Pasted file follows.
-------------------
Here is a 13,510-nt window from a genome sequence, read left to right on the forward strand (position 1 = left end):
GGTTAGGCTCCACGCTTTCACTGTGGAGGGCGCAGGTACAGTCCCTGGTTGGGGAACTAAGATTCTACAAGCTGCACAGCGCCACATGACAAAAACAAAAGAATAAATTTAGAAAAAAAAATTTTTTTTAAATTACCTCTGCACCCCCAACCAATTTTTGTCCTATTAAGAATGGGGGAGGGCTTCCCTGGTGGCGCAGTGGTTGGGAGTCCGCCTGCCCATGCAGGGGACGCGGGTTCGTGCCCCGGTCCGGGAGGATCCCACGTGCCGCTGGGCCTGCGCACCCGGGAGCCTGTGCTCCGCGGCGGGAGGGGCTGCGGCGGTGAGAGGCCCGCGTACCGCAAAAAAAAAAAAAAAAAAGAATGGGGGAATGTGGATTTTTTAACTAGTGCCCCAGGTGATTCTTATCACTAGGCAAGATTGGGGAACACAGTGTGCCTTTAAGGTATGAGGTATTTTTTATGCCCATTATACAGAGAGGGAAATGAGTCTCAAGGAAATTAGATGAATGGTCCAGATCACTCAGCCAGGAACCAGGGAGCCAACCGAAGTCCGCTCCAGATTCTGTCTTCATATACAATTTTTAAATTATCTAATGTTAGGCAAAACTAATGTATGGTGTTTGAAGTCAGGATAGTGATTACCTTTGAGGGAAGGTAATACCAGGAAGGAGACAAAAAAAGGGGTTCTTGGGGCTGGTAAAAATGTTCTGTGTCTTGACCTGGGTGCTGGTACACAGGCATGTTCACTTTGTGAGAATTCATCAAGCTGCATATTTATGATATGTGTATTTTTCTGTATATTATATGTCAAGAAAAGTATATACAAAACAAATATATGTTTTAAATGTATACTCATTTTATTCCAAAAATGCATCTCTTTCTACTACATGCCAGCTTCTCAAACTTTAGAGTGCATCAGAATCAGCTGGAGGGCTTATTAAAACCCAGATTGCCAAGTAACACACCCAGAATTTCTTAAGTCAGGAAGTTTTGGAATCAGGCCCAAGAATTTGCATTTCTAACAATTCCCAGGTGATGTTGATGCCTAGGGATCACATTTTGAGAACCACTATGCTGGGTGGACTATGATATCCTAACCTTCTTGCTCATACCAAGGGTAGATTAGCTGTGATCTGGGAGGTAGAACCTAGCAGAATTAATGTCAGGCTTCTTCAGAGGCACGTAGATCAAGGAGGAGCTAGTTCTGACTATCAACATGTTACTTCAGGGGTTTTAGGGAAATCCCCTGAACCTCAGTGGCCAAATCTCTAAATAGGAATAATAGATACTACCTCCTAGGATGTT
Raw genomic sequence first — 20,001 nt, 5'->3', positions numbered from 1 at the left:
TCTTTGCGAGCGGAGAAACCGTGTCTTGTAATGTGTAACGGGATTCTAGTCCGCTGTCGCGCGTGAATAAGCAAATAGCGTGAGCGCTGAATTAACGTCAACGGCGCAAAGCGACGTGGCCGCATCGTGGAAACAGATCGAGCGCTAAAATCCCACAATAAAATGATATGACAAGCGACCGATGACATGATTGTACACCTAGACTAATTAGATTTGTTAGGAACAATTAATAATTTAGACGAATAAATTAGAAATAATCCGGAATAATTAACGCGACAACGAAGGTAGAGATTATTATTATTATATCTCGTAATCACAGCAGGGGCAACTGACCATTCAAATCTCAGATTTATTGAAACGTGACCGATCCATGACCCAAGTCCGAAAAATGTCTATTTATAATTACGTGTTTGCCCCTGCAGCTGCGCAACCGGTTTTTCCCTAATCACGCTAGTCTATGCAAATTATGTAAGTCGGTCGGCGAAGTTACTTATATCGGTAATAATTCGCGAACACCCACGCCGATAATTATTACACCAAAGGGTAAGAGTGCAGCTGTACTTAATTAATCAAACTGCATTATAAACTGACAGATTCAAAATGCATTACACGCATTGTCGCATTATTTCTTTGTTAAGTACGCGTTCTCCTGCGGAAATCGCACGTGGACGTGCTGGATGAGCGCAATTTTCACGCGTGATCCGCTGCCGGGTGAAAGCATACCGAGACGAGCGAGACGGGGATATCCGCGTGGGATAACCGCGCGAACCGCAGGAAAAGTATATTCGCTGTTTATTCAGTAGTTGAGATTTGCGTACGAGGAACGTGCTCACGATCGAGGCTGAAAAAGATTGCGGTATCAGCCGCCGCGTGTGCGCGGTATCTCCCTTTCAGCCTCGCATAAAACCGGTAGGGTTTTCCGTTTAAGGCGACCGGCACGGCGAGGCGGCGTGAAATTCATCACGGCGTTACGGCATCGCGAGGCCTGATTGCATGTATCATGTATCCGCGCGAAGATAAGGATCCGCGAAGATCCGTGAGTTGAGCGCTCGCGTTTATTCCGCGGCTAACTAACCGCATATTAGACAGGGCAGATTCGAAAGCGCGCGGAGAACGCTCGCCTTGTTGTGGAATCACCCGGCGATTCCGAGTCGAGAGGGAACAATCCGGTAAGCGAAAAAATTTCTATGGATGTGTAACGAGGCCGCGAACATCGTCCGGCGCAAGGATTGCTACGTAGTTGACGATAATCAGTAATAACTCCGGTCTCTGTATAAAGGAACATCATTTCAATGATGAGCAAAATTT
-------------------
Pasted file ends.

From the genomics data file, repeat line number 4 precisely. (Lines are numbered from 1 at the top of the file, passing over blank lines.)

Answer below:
TCTTTGCGAGCGGAGAAACCGTGTCTTGTAATGTGTAACGGGATTCTAGTCCGCTGTCGCGCGTGAATAAGCAAATAGCGTGAGCGCTGAATTAACGTCAACGGCGCAAAGCGACGTGGCCGCATCGTGGAAACAGATCGAGCGCTAAAATCCCACAATAAAATGATATGACAAGCGACCGATGACATGATTGTACACCTAGACTAATTAGATTTGTTAGGAACAATTAATAATTTAGACGAATAAATTAGAAATAATCCGGAATAATTAACGCGACAACGAAGGTAGAGATTATTATTATTATATCTCGTAATCACAGCAGGGGCAACTGACCATTCAAATCTCAGATTTATTGAAACGTGACCGATCCATGACCCAAGTCCGAAAAATGTCTATTTATAATTACGTGTTTGCCCCTGCAGCTGCGCAACCGGTTTTTCCCTAATCACGCTAGTCTATGCAAATTATGTAAGTCGGTCGGCGAAGTTACTTATATCGGTAATAATTCGCGAACACCCACGCCGATAATTATTACACCAAAGGGTAAGAGTGCAGCTGTACTTAATTAATCAAACTGCATTATAAACTGACAGATTCAAAATGCATTACACGCATTGTCGCATTATTTCTTTGTTAAGTACGCGTTCTCCTGCGGAAATCGCACGTGGACGTGCTGGATGAGCGCAATTTTCACGCGTGATCCGCTGCCGGGTGAAAGCATACCGAGACGAGCGAGACGGGGATATCCGCGTGGGATAACCGCGCGAACCGCAGGAAAAGTATATTCGCTGTTTATTCAGTAGTTGAGATTTGCGTACGAGGAACGTGCTCACGATCGAGGCTGAAAAAGATTGCGGTATCAGCCGCCGCGTGTGCGCGGTATCTCCCTTTCAGCCTCGCATAAAACCGGTAGGGTTTTCCGTTTAAGGCGACCGGCACGGCGAGGCGGCGTGAAATTCATCACGGCGTTACGGCATCGCGAGGCCTGATTGCATGTATCATGTATCCGCGCGAAGATAAGGATCCGCGAAGATCCGTGAGTTGAGCGCTCGCGTTTATTCCGCGGCTAACTAACCGCATATTAGACAGGGCAGATTCGAAAGCGCGCGGAGAACGCTCGCCTTGTTGTGGAATCACCCGGCGATTCCGAGTCGAGAGGGAACAATCCGGTAAGCGAAAAAATTTCTATGGATGTGTAACGAGGCCGCGAACATCGTCCGGCGCAAGGATTGCTACGTAGTTGACGATAATCAGTAATAACTCCGGTCTCTGTATAAAGGAACATCATTTCAATGATGAGCAAAATTT